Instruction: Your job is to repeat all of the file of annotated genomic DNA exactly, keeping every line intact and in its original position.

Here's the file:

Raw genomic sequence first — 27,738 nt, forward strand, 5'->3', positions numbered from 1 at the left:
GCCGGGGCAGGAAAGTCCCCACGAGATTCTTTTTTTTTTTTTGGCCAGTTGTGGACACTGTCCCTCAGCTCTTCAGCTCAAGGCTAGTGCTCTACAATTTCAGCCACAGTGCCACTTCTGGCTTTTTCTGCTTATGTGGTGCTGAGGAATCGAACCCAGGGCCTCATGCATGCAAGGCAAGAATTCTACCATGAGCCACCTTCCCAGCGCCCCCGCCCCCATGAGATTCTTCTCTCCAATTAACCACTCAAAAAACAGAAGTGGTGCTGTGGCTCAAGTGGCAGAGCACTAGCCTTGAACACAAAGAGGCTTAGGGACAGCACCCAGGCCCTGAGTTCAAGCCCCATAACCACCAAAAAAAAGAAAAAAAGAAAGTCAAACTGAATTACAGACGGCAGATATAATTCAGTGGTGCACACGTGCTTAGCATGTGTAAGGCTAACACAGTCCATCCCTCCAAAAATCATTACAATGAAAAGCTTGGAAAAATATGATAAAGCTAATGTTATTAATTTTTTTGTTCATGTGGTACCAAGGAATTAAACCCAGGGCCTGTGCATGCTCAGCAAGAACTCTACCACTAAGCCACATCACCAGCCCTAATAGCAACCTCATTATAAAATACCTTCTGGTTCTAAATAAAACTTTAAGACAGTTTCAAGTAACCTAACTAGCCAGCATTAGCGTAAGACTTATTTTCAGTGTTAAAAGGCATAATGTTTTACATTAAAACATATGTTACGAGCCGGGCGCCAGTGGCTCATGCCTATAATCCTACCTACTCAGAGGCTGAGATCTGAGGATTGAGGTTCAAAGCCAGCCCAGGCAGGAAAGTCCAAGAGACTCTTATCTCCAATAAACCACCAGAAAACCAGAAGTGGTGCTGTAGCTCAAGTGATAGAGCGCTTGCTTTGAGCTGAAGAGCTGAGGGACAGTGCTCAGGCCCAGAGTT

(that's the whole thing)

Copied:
Raw genomic sequence first — 27,738 nt, forward strand, 5'->3', positions numbered from 1 at the left:
GCCGGGGCAGGAAAGTCCCCACGAGATTCTTTTTTTTTTTTTGGCCAGTTGTGGACACTGTCCCTCAGCTCTTCAGCTCAAGGCTAGTGCTCTACAATTTCAGCCACAGTGCCACTTCTGGCTTTTTCTGCTTATGTGGTGCTGAGGAATCGAACCCAGGGCCTCATGCATGCAAGGCAAGAATTCTACCATGAGCCACCTTCCCAGCGCCCCCGCCCCCATGAGATTCTTCTCTCCAATTAACCACTCAAAAAACAGAAGTGGTGCTGTGGCTCAAGTGGCAGAGCACTAGCCTTGAACACAAAGAGGCTTAGGGACAGCACCCAGGCCCTGAGTTCAAGCCCCATAACCACCAAAAAAAAGAAAAAAAGAAAGTCAAACTGAATTACAGACGGCAGATATAATTCAGTGGTGCACACGTGCTTAGCATGTGTAAGGCTAACACAGTCCATCCCTCCAAAAATCATTACAATGAAAAGCTTGGAAAAATATGATAAAGCTAATGTTATTAATTTTTTTGTTCATGTGGTACCAAGGAATTAAACCCAGGGCCTGTGCATGCTCAGCAAGAACTCTACCACTAAGCCACATCACCAGCCCTAATAGCAACCTCATTATAAAATACCTTCTGGTTCTAAATAAAACTTTAAGACAGTTTCAAGTAACCTAACTAGCCAGCATTAGCGTAAGACTTATTTTCAGTGTTAAAAGGCATAATGTTTTACATTAAAACATATGTTACGAGCCGGGCGCCAGTGGCTCATGCCTATAATCCTACCTACTCAGAGGCTGAGATCTGAGGATTGAGGTTCAAAGCCAGCCCAGGCAGGAAAGTCCAAGAGACTCTTATCTCCAATAAACCACCAGAAAACCAGAAGTGGTGCTGTAGCTCAAGTGATAGAGCGCTTGCTTTGAGCTGAAGAGCTGAGGGACAGTGCTCAGGCCCAGAGTT